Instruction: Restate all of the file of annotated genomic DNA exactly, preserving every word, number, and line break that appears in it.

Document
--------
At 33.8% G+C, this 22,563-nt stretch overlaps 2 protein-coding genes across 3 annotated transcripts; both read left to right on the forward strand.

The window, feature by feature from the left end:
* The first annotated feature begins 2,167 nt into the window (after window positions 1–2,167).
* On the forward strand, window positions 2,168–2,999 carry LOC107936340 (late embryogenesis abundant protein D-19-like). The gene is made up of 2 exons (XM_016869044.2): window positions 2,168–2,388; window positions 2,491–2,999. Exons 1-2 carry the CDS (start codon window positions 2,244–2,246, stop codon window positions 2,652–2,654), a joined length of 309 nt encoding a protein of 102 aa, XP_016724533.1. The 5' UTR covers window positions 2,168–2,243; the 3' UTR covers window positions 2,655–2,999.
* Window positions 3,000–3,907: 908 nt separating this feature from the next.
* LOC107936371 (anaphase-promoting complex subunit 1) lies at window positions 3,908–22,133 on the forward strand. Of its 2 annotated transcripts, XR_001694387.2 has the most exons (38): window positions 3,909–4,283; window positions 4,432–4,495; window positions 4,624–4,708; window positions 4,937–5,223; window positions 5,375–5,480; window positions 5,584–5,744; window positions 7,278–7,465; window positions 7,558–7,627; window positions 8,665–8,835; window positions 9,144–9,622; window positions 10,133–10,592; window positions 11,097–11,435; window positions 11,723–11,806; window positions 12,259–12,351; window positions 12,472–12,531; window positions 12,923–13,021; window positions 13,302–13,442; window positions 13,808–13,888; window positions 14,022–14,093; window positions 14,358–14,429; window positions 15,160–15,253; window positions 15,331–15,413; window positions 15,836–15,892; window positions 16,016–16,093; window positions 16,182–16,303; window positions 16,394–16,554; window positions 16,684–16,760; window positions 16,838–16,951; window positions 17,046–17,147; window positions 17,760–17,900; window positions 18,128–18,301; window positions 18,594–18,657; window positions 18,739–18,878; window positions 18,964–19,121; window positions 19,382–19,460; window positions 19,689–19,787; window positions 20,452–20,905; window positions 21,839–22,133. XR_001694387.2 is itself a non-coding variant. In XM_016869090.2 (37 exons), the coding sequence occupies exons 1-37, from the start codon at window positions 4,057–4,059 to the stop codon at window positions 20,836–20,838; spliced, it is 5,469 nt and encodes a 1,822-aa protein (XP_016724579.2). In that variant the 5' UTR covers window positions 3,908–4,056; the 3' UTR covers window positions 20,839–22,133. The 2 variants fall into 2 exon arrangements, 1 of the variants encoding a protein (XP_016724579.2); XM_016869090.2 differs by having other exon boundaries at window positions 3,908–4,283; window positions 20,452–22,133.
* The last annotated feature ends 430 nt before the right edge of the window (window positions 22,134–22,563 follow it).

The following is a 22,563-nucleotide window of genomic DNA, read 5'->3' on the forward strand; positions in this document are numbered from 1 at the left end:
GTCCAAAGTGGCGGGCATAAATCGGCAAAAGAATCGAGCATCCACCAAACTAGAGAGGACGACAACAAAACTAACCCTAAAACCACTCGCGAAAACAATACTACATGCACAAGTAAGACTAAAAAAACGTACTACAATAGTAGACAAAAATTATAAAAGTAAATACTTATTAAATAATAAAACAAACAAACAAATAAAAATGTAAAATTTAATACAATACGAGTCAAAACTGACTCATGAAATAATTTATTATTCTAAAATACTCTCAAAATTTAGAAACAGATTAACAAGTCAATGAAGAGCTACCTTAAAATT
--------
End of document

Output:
At 33.8% G+C, this 22,563-nt stretch overlaps 2 protein-coding genes across 3 annotated transcripts; both read left to right on the forward strand.

The window, feature by feature from the left end:
* The first annotated feature begins 2,167 nt into the window (after window positions 1–2,167).
* On the forward strand, window positions 2,168–2,999 carry LOC107936340 (late embryogenesis abundant protein D-19-like). The gene is made up of 2 exons (XM_016869044.2): window positions 2,168–2,388; window positions 2,491–2,999. Exons 1-2 carry the CDS (start codon window positions 2,244–2,246, stop codon window positions 2,652–2,654), a joined length of 309 nt encoding a protein of 102 aa, XP_016724533.1. The 5' UTR covers window positions 2,168–2,243; the 3' UTR covers window positions 2,655–2,999.
* Window positions 3,000–3,907: 908 nt separating this feature from the next.
* LOC107936371 (anaphase-promoting complex subunit 1) lies at window positions 3,908–22,133 on the forward strand. Of its 2 annotated transcripts, XR_001694387.2 has the most exons (38): window positions 3,909–4,283; window positions 4,432–4,495; window positions 4,624–4,708; window positions 4,937–5,223; window positions 5,375–5,480; window positions 5,584–5,744; window positions 7,278–7,465; window positions 7,558–7,627; window positions 8,665–8,835; window positions 9,144–9,622; window positions 10,133–10,592; window positions 11,097–11,435; window positions 11,723–11,806; window positions 12,259–12,351; window positions 12,472–12,531; window positions 12,923–13,021; window positions 13,302–13,442; window positions 13,808–13,888; window positions 14,022–14,093; window positions 14,358–14,429; window positions 15,160–15,253; window positions 15,331–15,413; window positions 15,836–15,892; window positions 16,016–16,093; window positions 16,182–16,303; window positions 16,394–16,554; window positions 16,684–16,760; window positions 16,838–16,951; window positions 17,046–17,147; window positions 17,760–17,900; window positions 18,128–18,301; window positions 18,594–18,657; window positions 18,739–18,878; window positions 18,964–19,121; window positions 19,382–19,460; window positions 19,689–19,787; window positions 20,452–20,905; window positions 21,839–22,133. XR_001694387.2 is itself a non-coding variant. In XM_016869090.2 (37 exons), the coding sequence occupies exons 1-37, from the start codon at window positions 4,057–4,059 to the stop codon at window positions 20,836–20,838; spliced, it is 5,469 nt and encodes a 1,822-aa protein (XP_016724579.2). In that variant the 5' UTR covers window positions 3,908–4,056; the 3' UTR covers window positions 20,839–22,133. The 2 variants fall into 2 exon arrangements, 1 of the variants encoding a protein (XP_016724579.2); XM_016869090.2 differs by having other exon boundaries at window positions 3,908–4,283; window positions 20,452–22,133.
* The last annotated feature ends 430 nt before the right edge of the window (window positions 22,134–22,563 follow it).

The following is a 22,563-nucleotide window of genomic DNA, read 5'->3' on the forward strand; positions in this document are numbered from 1 at the left end:
GTCCAAAGTGGCGGGCATAAATCGGCAAAAGAATCGAGCATCCACCAAACTAGAGAGGACGACAACAAAACTAACCCTAAAACCACTCGCGAAAACAATACTACATGCACAAGTAAGACTAAAAAAACGTACTACAATAGTAGACAAAAATTATAAAAGTAAATACTTATTAAATAATAAAACAAACAAACAAATAAAAATGTAAAATTTAATACAATACGAGTCAAAACTGACTCATGAAATAATTTATTATTCTAAAATACTCTCAAAATTTAGAAACAGATTAACAAGTCAATGAAGAGCTACCTTAAAATT